The conscious side of woman corresponds to the emotional side of man, not to his "mind." Mind makes up the soul, or better, the "animus" of woman, and just as the anima of a man consists of inferior relatedness, full of affect, so the animus of woman consists of inferior judgments, or better, opinions.
The Secret of the Golden Flower (1931) Commentary by C.G.Jung in CW 13: Alchemical Studies. P. 60
Eros is a superhuman power which, like nature herself, allows itself to be conquered and exploited as though it were impotent. But triumph over nature is dearly paid for. Nature requires no explanations of principle, but asks only for tolerance and wise measure. "Eros is a mighty daemon," as the wise Diotima said to Socrates. We shall never get the better of him, or only to our own hurt. He is not the whole of our inward nature, though he is at least one of its essential aspects.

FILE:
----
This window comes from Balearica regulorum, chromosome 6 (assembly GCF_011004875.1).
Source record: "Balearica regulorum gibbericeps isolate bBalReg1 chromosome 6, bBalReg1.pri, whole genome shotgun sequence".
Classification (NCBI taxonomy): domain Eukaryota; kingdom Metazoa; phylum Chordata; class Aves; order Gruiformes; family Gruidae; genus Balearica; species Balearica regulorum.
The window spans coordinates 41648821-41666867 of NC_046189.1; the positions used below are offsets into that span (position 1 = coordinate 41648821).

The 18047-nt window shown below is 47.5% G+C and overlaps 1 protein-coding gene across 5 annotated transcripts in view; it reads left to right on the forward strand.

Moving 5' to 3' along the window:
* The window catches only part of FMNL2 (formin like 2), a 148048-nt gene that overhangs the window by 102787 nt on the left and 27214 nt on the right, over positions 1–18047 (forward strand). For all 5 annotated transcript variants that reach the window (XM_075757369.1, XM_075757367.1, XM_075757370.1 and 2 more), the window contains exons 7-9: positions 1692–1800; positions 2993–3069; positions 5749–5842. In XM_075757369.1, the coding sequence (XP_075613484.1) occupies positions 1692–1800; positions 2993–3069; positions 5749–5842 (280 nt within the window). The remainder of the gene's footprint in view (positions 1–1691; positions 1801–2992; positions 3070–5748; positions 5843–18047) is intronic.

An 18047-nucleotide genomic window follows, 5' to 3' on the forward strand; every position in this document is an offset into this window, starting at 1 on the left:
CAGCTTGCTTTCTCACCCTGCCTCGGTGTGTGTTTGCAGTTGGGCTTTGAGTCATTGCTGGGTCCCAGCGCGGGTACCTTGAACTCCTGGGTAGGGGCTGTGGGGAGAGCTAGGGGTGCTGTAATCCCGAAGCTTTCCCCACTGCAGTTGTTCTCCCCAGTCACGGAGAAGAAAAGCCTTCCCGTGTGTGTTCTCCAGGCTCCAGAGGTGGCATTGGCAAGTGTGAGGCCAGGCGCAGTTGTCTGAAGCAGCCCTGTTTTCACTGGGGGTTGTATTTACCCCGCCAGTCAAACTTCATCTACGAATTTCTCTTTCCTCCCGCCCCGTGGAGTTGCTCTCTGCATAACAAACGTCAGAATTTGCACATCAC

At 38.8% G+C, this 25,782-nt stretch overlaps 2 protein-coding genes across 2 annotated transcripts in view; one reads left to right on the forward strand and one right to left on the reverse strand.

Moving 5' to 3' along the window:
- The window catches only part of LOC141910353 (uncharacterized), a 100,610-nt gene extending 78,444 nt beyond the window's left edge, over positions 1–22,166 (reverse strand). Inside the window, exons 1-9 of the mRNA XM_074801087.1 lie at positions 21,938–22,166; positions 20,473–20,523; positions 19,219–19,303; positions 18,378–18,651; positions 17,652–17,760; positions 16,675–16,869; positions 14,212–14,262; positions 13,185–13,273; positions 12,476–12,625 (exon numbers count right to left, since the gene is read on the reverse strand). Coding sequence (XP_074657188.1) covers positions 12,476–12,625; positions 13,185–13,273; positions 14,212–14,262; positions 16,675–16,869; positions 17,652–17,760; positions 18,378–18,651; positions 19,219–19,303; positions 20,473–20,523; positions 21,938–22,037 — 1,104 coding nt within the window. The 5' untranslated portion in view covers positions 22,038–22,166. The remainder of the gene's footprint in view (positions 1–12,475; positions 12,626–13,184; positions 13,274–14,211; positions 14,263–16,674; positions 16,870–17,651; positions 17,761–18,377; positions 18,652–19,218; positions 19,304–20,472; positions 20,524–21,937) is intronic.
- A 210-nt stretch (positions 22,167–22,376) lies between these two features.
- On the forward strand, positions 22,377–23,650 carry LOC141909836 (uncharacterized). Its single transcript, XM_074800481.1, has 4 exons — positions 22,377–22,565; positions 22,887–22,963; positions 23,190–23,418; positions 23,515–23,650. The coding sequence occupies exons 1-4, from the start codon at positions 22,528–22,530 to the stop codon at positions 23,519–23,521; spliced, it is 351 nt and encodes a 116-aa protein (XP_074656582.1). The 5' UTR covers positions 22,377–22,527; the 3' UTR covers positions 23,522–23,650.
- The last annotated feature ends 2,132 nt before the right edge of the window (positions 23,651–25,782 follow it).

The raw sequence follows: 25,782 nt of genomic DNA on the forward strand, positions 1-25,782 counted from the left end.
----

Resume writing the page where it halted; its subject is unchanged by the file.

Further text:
Two Essays on Analytical Psychology, CW 7 (1957). "On the Psychology of the Unconscious" P.32f
For a woman, the typical danger emanating from the unconscious comes from above, from the "spiritual" sphere personified by the animus, whereas for a man it comes from the chthonic realm of the "world and woman," i.e., the anima projected on to the world.
"A Study in the Process of Individuation" (1934) In CW 9, Part I: The Archetypes and the Collective Unconscious. P. 559